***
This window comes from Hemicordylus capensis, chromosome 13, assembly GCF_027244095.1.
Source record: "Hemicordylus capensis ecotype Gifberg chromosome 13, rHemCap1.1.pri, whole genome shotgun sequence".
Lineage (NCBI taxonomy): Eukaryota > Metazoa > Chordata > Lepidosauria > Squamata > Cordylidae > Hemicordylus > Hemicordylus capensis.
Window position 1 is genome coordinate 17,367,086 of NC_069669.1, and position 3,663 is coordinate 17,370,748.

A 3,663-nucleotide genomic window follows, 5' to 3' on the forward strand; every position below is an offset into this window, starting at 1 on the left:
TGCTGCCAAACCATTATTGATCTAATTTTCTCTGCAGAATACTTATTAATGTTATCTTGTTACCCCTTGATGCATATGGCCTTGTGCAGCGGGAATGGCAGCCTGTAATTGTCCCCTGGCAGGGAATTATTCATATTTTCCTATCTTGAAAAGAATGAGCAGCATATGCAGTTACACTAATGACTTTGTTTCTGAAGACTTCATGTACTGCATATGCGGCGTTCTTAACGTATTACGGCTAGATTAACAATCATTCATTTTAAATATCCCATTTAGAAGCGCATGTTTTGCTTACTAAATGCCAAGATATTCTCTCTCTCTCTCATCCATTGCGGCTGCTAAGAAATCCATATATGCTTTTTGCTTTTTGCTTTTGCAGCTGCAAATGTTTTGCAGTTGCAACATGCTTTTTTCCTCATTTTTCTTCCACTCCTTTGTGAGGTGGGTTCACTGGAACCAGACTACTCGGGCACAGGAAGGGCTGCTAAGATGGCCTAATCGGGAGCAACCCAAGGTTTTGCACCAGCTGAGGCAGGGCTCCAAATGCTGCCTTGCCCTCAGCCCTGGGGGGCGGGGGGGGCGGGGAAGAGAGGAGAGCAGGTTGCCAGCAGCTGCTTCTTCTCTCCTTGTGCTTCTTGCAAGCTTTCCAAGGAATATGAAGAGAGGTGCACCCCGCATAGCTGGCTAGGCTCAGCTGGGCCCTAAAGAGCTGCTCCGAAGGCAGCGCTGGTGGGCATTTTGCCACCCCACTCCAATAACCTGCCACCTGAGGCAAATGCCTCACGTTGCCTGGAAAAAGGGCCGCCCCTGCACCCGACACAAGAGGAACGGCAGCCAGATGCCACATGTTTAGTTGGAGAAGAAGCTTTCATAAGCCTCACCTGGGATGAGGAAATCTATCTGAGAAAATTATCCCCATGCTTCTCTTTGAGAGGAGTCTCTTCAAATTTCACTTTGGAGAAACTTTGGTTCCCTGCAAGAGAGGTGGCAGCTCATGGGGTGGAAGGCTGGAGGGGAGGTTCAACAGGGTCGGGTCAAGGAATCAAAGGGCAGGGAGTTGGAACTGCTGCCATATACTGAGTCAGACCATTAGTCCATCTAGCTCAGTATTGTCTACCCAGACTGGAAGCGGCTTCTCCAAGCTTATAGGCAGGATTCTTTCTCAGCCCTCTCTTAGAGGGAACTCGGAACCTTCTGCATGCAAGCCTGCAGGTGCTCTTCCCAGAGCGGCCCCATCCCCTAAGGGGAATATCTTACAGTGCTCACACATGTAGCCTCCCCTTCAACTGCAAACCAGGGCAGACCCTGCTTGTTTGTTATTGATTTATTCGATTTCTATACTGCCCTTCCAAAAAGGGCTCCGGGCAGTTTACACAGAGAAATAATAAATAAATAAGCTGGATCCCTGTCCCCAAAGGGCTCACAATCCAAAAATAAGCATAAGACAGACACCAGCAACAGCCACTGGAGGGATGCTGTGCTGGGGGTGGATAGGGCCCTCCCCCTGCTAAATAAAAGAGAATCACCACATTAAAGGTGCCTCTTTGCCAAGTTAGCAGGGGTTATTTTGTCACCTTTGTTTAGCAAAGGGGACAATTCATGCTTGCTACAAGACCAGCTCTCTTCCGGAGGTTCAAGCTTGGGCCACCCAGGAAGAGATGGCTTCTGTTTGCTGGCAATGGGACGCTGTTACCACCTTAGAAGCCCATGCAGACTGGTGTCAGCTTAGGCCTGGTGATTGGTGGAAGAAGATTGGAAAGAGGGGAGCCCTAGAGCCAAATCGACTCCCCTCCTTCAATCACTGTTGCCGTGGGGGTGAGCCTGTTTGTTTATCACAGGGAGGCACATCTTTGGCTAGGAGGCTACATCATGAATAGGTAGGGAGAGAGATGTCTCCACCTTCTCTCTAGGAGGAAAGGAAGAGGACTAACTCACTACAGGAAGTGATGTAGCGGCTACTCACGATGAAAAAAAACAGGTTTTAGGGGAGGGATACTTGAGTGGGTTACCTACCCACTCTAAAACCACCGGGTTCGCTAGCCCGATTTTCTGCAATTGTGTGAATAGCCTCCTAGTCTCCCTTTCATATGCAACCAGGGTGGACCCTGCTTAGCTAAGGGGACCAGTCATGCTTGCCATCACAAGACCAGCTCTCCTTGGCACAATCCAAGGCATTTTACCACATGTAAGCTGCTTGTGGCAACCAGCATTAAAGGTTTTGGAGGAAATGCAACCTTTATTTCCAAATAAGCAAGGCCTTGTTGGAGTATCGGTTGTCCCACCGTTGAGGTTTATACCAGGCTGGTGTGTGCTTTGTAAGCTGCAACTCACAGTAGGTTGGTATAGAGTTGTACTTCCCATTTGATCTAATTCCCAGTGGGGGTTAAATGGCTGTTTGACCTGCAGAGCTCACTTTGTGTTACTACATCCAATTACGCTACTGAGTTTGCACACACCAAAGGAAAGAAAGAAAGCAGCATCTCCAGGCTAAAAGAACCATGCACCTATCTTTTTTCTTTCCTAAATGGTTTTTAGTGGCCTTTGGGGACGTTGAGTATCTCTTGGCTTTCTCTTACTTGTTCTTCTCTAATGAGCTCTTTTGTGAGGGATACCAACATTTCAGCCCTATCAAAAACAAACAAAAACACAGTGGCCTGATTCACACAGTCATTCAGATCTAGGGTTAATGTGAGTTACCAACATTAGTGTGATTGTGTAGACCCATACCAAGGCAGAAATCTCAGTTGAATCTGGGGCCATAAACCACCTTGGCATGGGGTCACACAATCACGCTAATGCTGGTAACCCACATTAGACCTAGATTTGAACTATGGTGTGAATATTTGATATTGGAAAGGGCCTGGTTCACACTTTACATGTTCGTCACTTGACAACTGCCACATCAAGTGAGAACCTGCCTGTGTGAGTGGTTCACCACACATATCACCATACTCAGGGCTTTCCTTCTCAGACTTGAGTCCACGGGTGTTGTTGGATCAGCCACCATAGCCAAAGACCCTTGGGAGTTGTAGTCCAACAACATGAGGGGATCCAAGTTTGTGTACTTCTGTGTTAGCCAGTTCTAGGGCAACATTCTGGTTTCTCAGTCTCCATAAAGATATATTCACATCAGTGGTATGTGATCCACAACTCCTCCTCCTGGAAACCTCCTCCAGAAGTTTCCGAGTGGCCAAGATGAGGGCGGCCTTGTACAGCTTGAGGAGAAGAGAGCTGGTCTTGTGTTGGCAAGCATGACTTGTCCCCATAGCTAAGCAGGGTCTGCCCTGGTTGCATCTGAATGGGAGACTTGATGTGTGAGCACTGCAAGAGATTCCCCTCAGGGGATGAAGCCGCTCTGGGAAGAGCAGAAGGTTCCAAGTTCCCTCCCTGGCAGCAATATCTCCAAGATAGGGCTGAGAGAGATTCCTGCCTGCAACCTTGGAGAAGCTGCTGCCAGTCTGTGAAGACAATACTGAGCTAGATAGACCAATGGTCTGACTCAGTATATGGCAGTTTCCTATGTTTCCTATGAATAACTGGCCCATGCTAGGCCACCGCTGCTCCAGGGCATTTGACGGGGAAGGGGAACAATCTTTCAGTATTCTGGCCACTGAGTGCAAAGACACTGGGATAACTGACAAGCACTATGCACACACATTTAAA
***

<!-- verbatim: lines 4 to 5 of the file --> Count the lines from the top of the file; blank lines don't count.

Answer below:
Window position 1 is genome coordinate 17,367,086 of NC_069669.1, and position 3,663 is coordinate 17,370,748.

A 3,663-nucleotide genomic window follows, 5' to 3' on the forward strand; every position below is an offset into this window, starting at 1 on the left: